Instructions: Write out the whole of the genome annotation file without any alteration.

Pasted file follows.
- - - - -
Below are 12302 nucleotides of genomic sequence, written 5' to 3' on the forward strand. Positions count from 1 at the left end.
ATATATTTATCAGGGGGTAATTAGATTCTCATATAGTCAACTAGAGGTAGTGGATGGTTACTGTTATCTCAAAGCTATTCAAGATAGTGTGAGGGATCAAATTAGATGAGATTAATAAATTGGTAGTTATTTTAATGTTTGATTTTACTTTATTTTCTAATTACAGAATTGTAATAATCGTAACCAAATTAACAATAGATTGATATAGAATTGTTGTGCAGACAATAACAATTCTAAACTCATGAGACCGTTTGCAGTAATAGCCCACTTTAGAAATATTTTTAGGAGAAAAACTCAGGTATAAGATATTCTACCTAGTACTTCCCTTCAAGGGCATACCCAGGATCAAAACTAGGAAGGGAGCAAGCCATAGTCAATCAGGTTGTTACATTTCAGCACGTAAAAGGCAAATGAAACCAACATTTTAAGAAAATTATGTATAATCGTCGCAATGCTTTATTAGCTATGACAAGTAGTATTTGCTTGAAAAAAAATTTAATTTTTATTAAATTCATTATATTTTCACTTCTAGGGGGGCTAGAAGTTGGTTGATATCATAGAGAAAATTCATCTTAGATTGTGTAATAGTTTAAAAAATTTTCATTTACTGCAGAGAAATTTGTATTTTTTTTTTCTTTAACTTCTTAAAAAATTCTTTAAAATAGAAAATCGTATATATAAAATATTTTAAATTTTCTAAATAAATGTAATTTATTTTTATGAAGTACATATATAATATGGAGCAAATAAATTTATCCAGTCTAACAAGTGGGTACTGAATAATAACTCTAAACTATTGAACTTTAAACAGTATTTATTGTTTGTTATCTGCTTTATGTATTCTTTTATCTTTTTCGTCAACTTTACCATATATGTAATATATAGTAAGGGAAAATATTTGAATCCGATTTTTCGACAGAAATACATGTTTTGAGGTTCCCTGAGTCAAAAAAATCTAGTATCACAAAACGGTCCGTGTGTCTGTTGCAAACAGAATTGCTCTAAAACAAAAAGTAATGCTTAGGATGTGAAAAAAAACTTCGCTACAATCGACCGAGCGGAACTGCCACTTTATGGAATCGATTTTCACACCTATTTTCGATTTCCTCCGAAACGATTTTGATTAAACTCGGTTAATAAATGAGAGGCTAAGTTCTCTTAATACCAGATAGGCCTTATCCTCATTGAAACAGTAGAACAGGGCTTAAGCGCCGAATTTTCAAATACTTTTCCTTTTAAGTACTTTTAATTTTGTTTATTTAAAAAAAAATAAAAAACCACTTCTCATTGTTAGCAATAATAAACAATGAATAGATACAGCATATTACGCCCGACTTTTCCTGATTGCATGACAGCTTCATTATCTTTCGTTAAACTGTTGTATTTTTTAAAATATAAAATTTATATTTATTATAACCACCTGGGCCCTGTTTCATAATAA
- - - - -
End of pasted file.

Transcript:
Below are 12302 nucleotides of genomic sequence, written 5' to 3' on the forward strand. Positions count from 1 at the left end.
ATATATTTATCAGGGGGTAATTAGATTCTCATATAGTCAACTAGAGGTAGTGGATGGTTACTGTTATCTCAAAGCTATTCAAGATAGTGTGAGGGATCAAATTAGATGAGATTAATAAATTGGTAGTTATTTTAATGTTTGATTTTACTTTATTTTCTAATTACAGAATTGTAATAATCGTAACCAAATTAACAATAGATTGATATAGAATTGTTGTGCAGACAATAACAATTCTAAACTCATGAGACCGTTTGCAGTAATAGCCCACTTTAGAAATATTTTTAGGAGAAAAACTCAGGTATAAGATATTCTACCTAGTACTTCCCTTCAAGGGCATACCCAGGATCAAAACTAGGAAGGGAGCAAGCCATAGTCAATCAGGTTGTTACATTTCAGCACGTAAAAGGCAAATGAAACCAACATTTTAAGAAAATTATGTATAATCGTCGCAATGCTTTATTAGCTATGACAAGTAGTATTTGCTTGAAAAAAAATTTAATTTTTATTAAATTCATTATATTTTCACTTCTAGGGGGGCTAGAAGTTGGTTGATATCATAGAGAAAATTCATCTTAGATTGTGTAATAGTTTAAAAAATTTTCATTTACTGCAGAGAAATTTGTATTTTTTTTTTCTTTAACTTCTTAAAAAATTCTTTAAAATAGAAAATCGTATATATAAAATATTTTAAATTTTCTAAATAAATGTAATTTATTTTTATGAAGTACATATATAATATGGAGCAAATAAATTTATCCAGTCTAACAAGTGGGTACTGAATAATAACTCTAAACTATTGAACTTTAAACAGTATTTATTGTTTGTTATCTGCTTTATGTATTCTTTTATCTTTTTCGTCAACTTTACCATATATGTAATATATAGTAAGGGAAAATATTTGAATCCGATTTTTCGACAGAAATACATGTTTTGAGGTTCCCTGAGTCAAAAAAATCTAGTATCACAAAACGGTCCGTGTGTCTGTTGCAAACAGAATTGCTCTAAAACAAAAAGTAATGCTTAGGATGTGAAAAAAAACTTCGCTACAATCGACCGAGCGGAACTGCCACTTTATGGAATCGATTTTCACACCTATTTTCGATTTCCTCCGAAACGATTTTGATTAAACTCGGTTAATAAATGAGAGGCTAAGTTCTCTTAATACCAGATAGGCCTTATCCTCATTGAAACAGTAGAACAGGGCTTAAGCGCCGAATTTTCAAATACTTTTCCTTTTAAGTACTTTTAATTTTGTTTATTTAAAAAAAAATAAAAAACCACTTCTCATTGTTAGCAATAATAAACAATGAATAGATACAGCATATTACGCCCGACTTTTCCTGATTGCATGACAGCTTCATTATCTTTCGTTAAACTGTTGTATTTTTTAAAATATAAAATTTATATTTATTATAACCACCTGGGCCCTGTTTCATAATAA